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U.S. snowboarders look to dominate

Shauna FarnellEagle County correspondent
Andy Finch takes to the air during Tuesday's halfpipe practice at the Olympic snowboard venue in Bardonecchia, Italy. (Diether Endlicher/AP)
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TURIN, Italy – If there’s one event Americans are likely to dominate in this Winter Olympics, it’s halfpipe. The U.S. Snowboard Team landed safely here Monday and has already begun training at the halfpipe in Bardonecchia. When Gretchen Bleiler was in the Olympic Village in Bardonecchia a year ago, it was simply a peaceful little town. But it didn’t take much for the 24-year-old snowboarder to get the cogs of her imagination turning back then.”I’m really glad I got to come here last year,” the 24-year-old Aspen native said Monday. “I knew I wanted to do it for a reason, to see it without all of this crazy hype, without the Olympic Village and the flags.”Qualifying for the U.S. Olympic Team was Bleiler’s only goal this season. Having missed the cut for the Salt Lake Olympics four years ago, Bleiler had a mission this time around. After winning four Grand Prix halfpipe events this season, she was so bent on being healthy for the Olympics that she skipped defending her title at the Winter X Games at the last minute. The decision cost her a performance in front of her home crowd at Buttermilk, across the street from her house.

As far as how the atmosphere in Bardonecchia has changed since last year, Bleiler said the contrast is significant.”When I came here this year I could just kind of look back to that and remember. It does get a little crazy with the Olympic buzz and all the media and the Olympic Village,” she said. “It feels a little different now. But I can remember it as it was, too. Every day after practice last year, we would walk to this little Italian restaurant right before the Olympic Village. Kelly [Clark] and I would just laugh because there’s this huge Olympic Village, and you would only hear one hammer pounding every single day. Like one man was building this entire village. And they didn’t seem to be in any hurry.”The relaxed nature of the Italians is one of the first things the members of the Olympic snowboarding team noted upon landing in Turin. Elena Hight of South Lake Tahoe, Calif., had never been to Italy before arriving on Sunday night.”They’re very friendly and mellow and nice,” said Hight, who, at 16, is one of the youngest competitors at the Games. “I’m part Italian, so it’s like’s coming back to the roots.”Andy Finch, from Truckee, Calif., recently discovered that he has family in Turin. His parents, who will arrive later this week, will stay with them while he stays in the Olympic Village.

“I don’t know much about them,” Finch said. “I know that they don’t speak much English and we don’t speak much Italian. But it should be fun. I enjoy the Italian culture. They’re laid-back and funny.”You always have the language barrier. It always seems like they’re yelling at you, but they’re not … always.”Reaching his destination was a huge relief for Finch, who spent the flight squeezed in the center of a full row and surrounded by crying babies on the back of the plane from Reno, Nev.”Flying in the middle seat in the back, all the way … Yes, I just about snapped,” he said. “I usually fly first class. To be in the back, middle, middle coming here, ugh. It hurt.”The U.S. Olympic halfpipe team began training Tuesday and will compete in Bardonecchia Sunday, beginning with the men’s event. The women will follow on Monday. The men’s team swept the podium in the 2002 Olympic halfpipe contest, while Clark took gold for the women. Many believe the Americans will deliver another strong showing in Italy.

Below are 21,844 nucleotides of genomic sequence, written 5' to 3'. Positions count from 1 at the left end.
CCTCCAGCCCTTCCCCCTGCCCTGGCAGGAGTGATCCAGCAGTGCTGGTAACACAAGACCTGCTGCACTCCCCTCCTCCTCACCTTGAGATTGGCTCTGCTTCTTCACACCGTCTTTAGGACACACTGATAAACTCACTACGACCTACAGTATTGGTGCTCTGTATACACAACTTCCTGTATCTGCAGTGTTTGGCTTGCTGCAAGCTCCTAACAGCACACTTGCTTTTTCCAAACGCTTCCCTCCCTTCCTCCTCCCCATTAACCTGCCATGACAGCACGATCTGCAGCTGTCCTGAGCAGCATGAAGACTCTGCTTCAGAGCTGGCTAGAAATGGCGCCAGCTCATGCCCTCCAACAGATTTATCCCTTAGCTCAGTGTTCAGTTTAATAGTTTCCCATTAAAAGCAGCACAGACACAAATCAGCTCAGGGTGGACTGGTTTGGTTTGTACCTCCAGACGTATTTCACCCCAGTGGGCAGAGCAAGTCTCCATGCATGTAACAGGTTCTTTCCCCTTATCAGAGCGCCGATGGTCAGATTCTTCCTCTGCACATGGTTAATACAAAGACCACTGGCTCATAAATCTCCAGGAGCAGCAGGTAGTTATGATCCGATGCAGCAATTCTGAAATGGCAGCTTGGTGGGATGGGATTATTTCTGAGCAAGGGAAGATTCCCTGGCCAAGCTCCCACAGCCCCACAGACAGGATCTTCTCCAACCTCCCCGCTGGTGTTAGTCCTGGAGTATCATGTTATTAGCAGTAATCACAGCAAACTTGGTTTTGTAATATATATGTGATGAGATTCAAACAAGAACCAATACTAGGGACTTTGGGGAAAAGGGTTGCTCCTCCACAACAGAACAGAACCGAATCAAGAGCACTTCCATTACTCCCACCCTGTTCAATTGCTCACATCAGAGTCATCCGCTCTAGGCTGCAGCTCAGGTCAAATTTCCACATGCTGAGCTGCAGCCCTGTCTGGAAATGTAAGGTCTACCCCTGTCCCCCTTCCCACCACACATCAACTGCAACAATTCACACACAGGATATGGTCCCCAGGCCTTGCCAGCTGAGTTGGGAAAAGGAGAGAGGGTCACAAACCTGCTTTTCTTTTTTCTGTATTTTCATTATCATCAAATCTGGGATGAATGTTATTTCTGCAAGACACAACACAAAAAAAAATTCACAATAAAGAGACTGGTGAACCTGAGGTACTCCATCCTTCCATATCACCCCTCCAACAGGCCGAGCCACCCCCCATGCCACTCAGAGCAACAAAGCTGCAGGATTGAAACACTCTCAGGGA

“All four of us know how to perform under pressure,” Finch said of the men’s team, which also consists of Mason Aguirre, Shaun White and Danny Kass. “We’re going to go out and throw down for sure.”Because results from the Grand Prix circuit determine the U.S. Olympic halfpipe team – and the events often occur simultaneously with the World Cup halfpipe events – American riders don’t always get an opportunity to compete against riders from other nations. Still, most of the U.S. Team has faced the best from other nations many times, as Bleiler did last year in Bardonecchia. “I’ve competed in this exact same halfpipe against exactly the same people,” Bleiler said. “So in that sense, it’s just another contest.”Still, the flavor of the area and the Olympic atmosphere make this halfpipe contest a difficult one to lump in with all the rest Bleiler has experienced.”Driving from Bardonecchia to Turin, you’re seeing castles up on the mountains,” she said. “There’s just so much character here. You go through security. You’re walking through the village. Everyone has their team uniform on. You kind of look around and go, ‘Wow. I’m at the Olympics.'”


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